Now seems like a good time to tell you MY coming out story. As Dan mentioned in his article: The Coming Out Story: We All Have One and Kevin in his The Gay Stigma, we do all have a story about our own struggles with coming out of the closet. I hope that as we, at Homorazzi.com, share our personal accounts of the milestone, readers who are currently struggling with the how and when of coming out themselves might in the end be helped.
I was recently asked by CBC Radio to participate in an interview about Homorazzi.com; growing up in Northern British Columbia (Terrace); and, my own coming out story. Off course, I gladly welcomed the opportunity, and will be doing the interview- live- this morning. I’ll be getting the sound clip soon to post on here at a later date.
Before moving away to finish university, I did the first two years of my studies in my hometown of Terrace at Northwest Community College. I went right into the business program immediately after graduating in 1999, as valedictorian of my class. For those first two years, I was not out to anyone and played the “straight role”. I was not comfortable with telling my friends or family, as I was not yet comfortable with it myself.
When I knew I was moving away to Victoria to finish my degree, the summer before was the first time I told a few friends- 2 to be exact. And, when I say “I told them,” I actually couldn’t utter the words “I’m Gay.” Instead, I got my friend Judy to guess what the “big thing” I had to tell her was- which took forever. My other friend, Rob, I told while camping with friends- and after a few beverages off course. That was it, I didn’t tell anyone else, but it was a relief to have finally told someone – although, of course, I swore them to secrecy.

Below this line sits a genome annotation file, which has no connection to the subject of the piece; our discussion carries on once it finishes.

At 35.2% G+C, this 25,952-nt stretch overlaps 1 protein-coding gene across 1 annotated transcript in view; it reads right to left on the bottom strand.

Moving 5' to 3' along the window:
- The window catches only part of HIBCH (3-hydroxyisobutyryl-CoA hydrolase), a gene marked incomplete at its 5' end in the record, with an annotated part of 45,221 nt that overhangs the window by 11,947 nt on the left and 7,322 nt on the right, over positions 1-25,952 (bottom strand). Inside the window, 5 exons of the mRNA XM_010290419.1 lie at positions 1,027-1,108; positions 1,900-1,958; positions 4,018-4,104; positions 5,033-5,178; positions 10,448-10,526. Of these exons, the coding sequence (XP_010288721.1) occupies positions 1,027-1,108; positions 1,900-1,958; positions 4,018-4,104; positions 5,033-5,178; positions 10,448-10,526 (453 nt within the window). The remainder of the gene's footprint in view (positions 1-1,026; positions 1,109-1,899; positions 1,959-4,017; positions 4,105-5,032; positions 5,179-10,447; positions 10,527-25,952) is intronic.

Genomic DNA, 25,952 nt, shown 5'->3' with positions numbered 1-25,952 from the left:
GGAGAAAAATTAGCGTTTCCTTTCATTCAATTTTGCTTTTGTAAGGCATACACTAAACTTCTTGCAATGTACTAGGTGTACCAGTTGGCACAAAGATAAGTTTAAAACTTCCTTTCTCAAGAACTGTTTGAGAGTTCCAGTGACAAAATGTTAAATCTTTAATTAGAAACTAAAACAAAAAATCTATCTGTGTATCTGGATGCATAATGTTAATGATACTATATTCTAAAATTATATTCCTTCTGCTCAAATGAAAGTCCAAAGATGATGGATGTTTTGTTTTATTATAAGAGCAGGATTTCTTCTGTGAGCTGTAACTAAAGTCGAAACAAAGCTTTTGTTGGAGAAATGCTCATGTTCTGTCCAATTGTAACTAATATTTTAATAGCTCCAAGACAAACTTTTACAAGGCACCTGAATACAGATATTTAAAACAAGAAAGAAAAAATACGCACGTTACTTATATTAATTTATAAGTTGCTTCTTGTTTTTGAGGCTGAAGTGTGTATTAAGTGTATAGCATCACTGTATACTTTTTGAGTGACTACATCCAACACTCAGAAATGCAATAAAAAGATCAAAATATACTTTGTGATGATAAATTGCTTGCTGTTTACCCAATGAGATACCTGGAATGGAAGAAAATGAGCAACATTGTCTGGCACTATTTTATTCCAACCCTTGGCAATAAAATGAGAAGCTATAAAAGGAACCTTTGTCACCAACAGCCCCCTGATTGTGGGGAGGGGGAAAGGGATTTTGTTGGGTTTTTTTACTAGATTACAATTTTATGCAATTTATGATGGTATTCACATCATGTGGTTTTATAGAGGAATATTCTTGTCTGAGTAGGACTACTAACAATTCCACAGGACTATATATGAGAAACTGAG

So off I went to Victoria. About a month and a half after moving there, I met Jamie; we instantly started dating, and I was head over heels. My family and friends would call and ask: “Have you met any girls yet? Are you dating?” To which I would reply: “No, I’m too busy.” Eventually- since I was spending so much time with Jamie- I decided I would just say: “Yes, I am dating someone. Her name is Jamie.” Nice work, Patrick. Getting yourself into quite the lie there.
It wasn’t until I had been dating Jamie for about 6 months and went back to Terrace during spring break to visit my family that I decided I had to tell them. Jamie had become a huge part of my life, and I didn’t want to keep him from them any longer. To this day, it is the hardest thing I’ve ever had to do- and I’ve even been bungie jumping!
I did it; they were supportive; and it was a huge relief- at first! After a while, I did receive a letter from my mother in the mail (which was the first and last time she has actually ever written a letter to me- other than in a card) that had some questions and concerns about everything, explaining she was having a hard time. “What about God? What about what you learned in Catholic school? Why would you choose a more difficult lifestyle?” I was kind of caught off-guard and didn’t respond to the letter for several months, during which we’d spoken multiple times on the phone as if nothing had happened.
Finally, when I moved to Vancouver with Jamie, I wanted to write back. I was ready. I told her that in Catholic school and church I was taught that God made me the way I am and loves me way I am. This was not a choice and I wanted my parents to be part of my life so that I wouldn’t have to hide such a huge part of who I am.
She never wrote back- but something had changed for the better. It took some time, but Jamie and I have gone to Terrace for Christmas, my brothers wedding, and they stayed with us several times here in Vancouver while Jamie and I were still together.
I feel very blessed to have such loving family and friends. I have been back to Terrace every year since I moved away and my sexuality has never been an issue during the visits. For many people from my hometown, I am the first gay person they have known (that they know of). No one has treated me any differently, and I am absolutely proud to come from such a beautiful and welcoming community. I was thrilled to hear that Terrace won the NHL Hockeyville competition and my mom is sending me a Hockeyville T-shirt as well (which I hear have been flying off the shelves)!
To people living in small towns, I know what you’re going through and I know the thought of coming out is hard. But, there is a whole world out there- outside of your community- and even in small communities, people are changing. You have the opportunity to be someone great and live life to the fullest. The only way you can do that is to be yourself, when you are ready. You will know when the time is right for you.